You participated in the privatisation of PHCN and acquired Ughelli Power Plant with Transcorp as your partner. Just within six months, you have moved into the transmission sector when other investors are complaining about post-privatisation challenges they did not anticipate at the beginning. Does it mean that you see the post-privatisation operating environment as very attractive?
That is a very good question. Let me say this and I speak about this on Symbion side. Symbion are very bullish about Nigeria. We believe in her significant opportunities. It also has significant challenges and everywhere Symbion has gone, we have always looked out for solving problems.
One of the biggest problems in Africa, as you know is unemployment, followed by electricity. We will not be here or anywhere in Africa as a power company and not take that value to that country. So, yes we are in generation but being into generation is not enough. You generate power; yes but you also need to look beyond generation to what the impact of your generation is.
If you are generating power but it is not giving any impact, then you have not really done anything for that country. Remember that I told you that when we were in Tanzania, we were building electricity lines and substations. But if there is no power, because Tanzania at that time had a power crisis; if there is no power to feed into those lines, we are just wasting time.
So, we began to look at acquiring a power plant so that the power plant can now generate power that can feed into those lines. Now, in Nigeria, we have acquired a power plant but the power plant is not getting to the end consumers because of transmission issues. So, we then, with our partners looked at that and said how do we solve this particular problem?
We have a very strong partner in Iroko that are actually able to assist and work with us and collectively with Jyoti, we begin to navigate and share and understand those challenges and how we can collectively resolve them. That is where we find ourselves and because ultimately you can come in as an investor but if your investment is not really benefitting the man on the street, then it becomes nothing more than just a waste of efforts.
Are you looking at investing in gas because gas is also a major challenge?
Some weeks ago, we happened to meet one of the investors working for the gas company. Also last week at the World Economic Forum, the guys at the gas side also came in and made some presentations where they stated that some of the gas problems are somewhat temporary, primarily because of vandalism of the pipelines.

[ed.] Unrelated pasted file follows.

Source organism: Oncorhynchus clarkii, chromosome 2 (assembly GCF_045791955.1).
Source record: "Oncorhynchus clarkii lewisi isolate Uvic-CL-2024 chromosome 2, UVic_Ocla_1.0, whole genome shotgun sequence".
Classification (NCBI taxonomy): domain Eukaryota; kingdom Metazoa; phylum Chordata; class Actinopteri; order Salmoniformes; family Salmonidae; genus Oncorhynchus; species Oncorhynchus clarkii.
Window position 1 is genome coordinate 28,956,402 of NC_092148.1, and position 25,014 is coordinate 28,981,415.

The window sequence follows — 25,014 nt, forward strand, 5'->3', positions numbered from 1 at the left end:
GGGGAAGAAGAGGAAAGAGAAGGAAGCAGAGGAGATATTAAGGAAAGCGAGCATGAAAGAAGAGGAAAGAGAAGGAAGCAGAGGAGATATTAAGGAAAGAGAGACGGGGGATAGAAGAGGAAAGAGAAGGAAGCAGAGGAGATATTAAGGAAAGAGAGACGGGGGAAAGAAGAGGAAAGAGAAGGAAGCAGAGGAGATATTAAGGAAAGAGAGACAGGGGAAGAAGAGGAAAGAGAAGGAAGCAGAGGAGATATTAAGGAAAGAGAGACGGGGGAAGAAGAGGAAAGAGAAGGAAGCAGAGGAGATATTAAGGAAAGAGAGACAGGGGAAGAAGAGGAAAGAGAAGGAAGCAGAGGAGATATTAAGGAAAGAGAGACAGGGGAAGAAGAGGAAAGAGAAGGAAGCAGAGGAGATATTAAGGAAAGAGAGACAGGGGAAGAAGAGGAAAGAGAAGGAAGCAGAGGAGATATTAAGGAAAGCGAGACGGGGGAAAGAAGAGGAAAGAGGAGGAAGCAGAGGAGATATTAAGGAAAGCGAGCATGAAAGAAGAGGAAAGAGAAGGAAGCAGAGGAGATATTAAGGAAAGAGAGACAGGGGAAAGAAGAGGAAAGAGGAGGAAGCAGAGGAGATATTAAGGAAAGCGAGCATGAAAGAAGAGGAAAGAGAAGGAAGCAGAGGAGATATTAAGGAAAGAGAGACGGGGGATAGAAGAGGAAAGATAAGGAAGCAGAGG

The pipelines do not just carry crude oil; they also carry gas and so, because of that, there are some challenges there, which they are already working to fix. But they assured us that by the end of this year, the graph will move from a shortfall of gas to power electricity to more than sufficient gas for power. For us, we and our partners are already looking at alternatives in terms of how we can work. I had some discussions, for example, with Wale Tinubu of Oando at the World Economic Forum and our discussion was on the impact of gas and how we can have access to gas infrastructure.
How much are we looking in terms of the value of these investments in factory, I mean in financial terms?
Well, we are looking at tens of millions of dollars. If I have to give you specifics, we may be looking at the range of $50million or $100million or even more. We and your partners, even though we have already started the process, and we started looking at $50million to $100million, we have already telling ourselves that we should do more.
As more of those projects come on stream, we will also have to meet a lot of demand and that demand as I am seeing now, is growing significantly. So, we are already talking to ourselves that the plant we are establishing will have a capacity of about 50,000tonnes of steel. However, it will do more as demands grow.